We shouldn't squabbling about the size of the cheque we write, we should be sending them a large bill.
- Richard Littlejohn, Daily Mail, 20 November 2017.

Steve

Dave_G said...


How about we actually use the money designated for HS2 (and cancelling it) to pay off the EU?

Win, win?

It shouldn't take too much convincing.

Cascadian said...

How strange that people believe a negotiation is underway, when what is clearly happening are a series of appeasing agreements to everything the EU said it needed at the very outset.

You will accept the ECJ, inshore fishing will continue, you will accept any number of immigrants from where-ever, and on top of that you will pay an onerous fee forever more (not just the 40/50/60/x00 billion presently mooted). Why? because you have no negotiators, no leadership and increasingly no support from the public, your govt are a shambles.

We knew the camoron had no plan when the referendum vote came in, there is still obviously no plan beyond appeasement at every turn. As to the great thrusting yUK economy of real estate churn, banks nickel and diming every transaction and criminally colluding on LIBOR and FX, the govt including hookers earnings and drug transactions in GDP to squeeze another percentage point, is it any wonder that the great unwashed can perceive no change in their wellbeing? In fact they are all getting poorer unless they can offload the house and downsize. Yet when Jack Ketch points that out Raedwald gets very annoyed.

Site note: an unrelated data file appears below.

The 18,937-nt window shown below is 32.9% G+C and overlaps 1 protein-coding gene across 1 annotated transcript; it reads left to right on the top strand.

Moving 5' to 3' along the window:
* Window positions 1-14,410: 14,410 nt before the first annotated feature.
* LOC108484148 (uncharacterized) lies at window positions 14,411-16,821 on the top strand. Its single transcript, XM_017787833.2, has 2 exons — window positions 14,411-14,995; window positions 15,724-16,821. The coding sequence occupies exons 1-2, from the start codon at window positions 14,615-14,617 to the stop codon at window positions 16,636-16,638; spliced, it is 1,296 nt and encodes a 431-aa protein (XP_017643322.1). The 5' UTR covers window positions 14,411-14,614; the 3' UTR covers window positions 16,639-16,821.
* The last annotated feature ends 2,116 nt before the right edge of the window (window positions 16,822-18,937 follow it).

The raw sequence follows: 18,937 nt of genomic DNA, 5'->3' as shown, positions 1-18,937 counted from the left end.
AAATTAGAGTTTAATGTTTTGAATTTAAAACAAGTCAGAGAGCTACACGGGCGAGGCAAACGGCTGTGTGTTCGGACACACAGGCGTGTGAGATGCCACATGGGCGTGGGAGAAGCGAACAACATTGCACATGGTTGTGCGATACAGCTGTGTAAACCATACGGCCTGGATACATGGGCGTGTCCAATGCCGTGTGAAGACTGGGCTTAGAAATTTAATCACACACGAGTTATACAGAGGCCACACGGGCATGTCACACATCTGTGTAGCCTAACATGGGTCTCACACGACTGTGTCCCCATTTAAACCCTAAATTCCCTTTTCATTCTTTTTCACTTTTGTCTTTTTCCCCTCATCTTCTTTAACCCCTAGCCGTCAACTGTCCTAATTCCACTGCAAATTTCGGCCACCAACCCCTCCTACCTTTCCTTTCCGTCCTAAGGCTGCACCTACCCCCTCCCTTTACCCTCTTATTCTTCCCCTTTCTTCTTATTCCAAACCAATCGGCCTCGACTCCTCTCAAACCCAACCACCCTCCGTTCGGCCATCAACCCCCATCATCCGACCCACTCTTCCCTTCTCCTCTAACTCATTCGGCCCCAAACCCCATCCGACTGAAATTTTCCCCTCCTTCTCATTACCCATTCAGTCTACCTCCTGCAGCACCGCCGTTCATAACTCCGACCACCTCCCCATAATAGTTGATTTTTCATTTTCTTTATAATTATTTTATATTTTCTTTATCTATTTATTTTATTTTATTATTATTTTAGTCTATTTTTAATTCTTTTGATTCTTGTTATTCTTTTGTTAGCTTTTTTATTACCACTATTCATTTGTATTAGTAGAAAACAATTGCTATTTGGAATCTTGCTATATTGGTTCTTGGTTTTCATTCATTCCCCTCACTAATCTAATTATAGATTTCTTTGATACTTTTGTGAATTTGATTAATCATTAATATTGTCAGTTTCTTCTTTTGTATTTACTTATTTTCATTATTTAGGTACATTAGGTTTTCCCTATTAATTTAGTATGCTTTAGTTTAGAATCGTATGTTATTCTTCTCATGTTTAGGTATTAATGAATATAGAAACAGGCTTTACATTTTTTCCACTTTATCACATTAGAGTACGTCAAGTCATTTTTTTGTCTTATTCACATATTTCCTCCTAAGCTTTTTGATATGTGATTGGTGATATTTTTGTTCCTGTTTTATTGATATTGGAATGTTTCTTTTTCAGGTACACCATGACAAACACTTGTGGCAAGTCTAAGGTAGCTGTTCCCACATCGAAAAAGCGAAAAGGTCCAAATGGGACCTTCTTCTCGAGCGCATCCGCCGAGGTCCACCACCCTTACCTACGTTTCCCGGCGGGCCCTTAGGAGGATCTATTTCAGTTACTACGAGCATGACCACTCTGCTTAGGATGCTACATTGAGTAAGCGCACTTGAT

Good luck with your negotiations (when you finally get around to starting them) but I fear you have already conceded everything worthwhile as a negotiating tactic.

Raedwald said...

Cascadian

You're a very experienced and capable agent provocateur and I welcome your contributions - they indicate at least the issues that most concern your principals. My comments to your apprentice are really made in amusement rather than annoyance - they are really very welcome to continue their hands-on learning here.

Cascadian said...

Raedwald, flattery will get you everywhere. Perhaps I may learn from your good manners.

You sir are a genial and indulgent host, unafraid of opposing views. That is rare in today's fevered political climate, so I thank you for the opportunity to comment here.